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Defamation Bill

Volume 526: debated on Tuesday 29 March 2011

Prior to the publication of the draft Defamation Bill, my Department carried out informal consultations with a wide range of interested parties. Since the draft Bill was published on 15 March my right hon. Friend Lord McNally has held meetings with a number of these parties to discuss their initial reactions to the draft Bill, and further meetings will take place during the consultation period.

In explaining the difficulties of defamation litigation to my constituents in Erewash, does my right hon. and learned Friend agree with the President of the Supreme Court, Lord Phillips, who stated that when defamation cases can be so complex,

“jury trial simply invites expensive interlocutory battles”?

I agree with my hon. Friend and her quotation. Jury trial is rarely used in defamation cases, but it greatly adds to the length and the cost when used, so there is a wide consensus that it is not usually appropriate. It also cuts out the ability of the judge to settle a lot of preliminary points before going on to the full hearing, in a way that cuts down costs and speeds up justice for all parties. So far, there has been a favourable reaction to our proposals that in defamation cases there should be a presumption against jury trial. That has nothing whatever to do with the coalition Government’s commitment to the use of jury trial in criminal cases.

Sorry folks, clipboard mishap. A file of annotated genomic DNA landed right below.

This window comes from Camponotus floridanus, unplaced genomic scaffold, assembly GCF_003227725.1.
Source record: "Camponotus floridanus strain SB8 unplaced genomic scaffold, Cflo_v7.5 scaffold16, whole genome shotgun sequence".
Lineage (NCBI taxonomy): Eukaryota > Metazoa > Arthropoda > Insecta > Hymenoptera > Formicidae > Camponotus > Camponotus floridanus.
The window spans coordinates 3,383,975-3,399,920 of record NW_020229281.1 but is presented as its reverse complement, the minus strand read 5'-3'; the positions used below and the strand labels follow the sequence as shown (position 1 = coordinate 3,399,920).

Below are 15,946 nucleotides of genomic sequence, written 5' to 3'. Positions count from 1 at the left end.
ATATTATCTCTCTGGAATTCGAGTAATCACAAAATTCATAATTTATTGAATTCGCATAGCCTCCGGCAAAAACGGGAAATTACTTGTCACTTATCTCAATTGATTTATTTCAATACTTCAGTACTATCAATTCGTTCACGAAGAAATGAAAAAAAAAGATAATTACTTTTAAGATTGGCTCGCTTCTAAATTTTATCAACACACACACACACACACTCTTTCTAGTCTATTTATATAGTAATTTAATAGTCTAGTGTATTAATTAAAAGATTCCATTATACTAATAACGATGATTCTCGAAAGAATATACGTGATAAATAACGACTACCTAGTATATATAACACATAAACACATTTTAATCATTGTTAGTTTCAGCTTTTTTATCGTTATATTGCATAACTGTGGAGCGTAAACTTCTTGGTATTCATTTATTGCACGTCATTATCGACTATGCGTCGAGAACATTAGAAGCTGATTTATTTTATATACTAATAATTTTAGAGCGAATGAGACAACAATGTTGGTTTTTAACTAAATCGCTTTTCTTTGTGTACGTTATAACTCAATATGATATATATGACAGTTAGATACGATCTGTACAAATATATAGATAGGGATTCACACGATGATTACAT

But does the Lord Chancellor accept that one organisation that he will not be able to meet is the organisation of the little man and the little woman, because it does not exist? They are the ones who most often face defamation and malicious or inaccurate comments and reports, as do even right hon. and hon. Members occasionally, difficult as that may be to believe. Do we not need a small claims court for libel cases which could quickly and expeditiously, at a low cost in damages and expenses, deliver remedial justice, apology and correction?

I think we need low-cost, quicker, simpler and more efficient procedures in most of the civil justice system. The statement that I hope to be allowed to make at half-past 3 will take that further in various ways. Defamation has never been eligible for legal aid, but anything that simplifies the process and gets more matters treated as preliminary questions will make it more accessible to the ordinary citizen when his reputation is unfairly tarnished.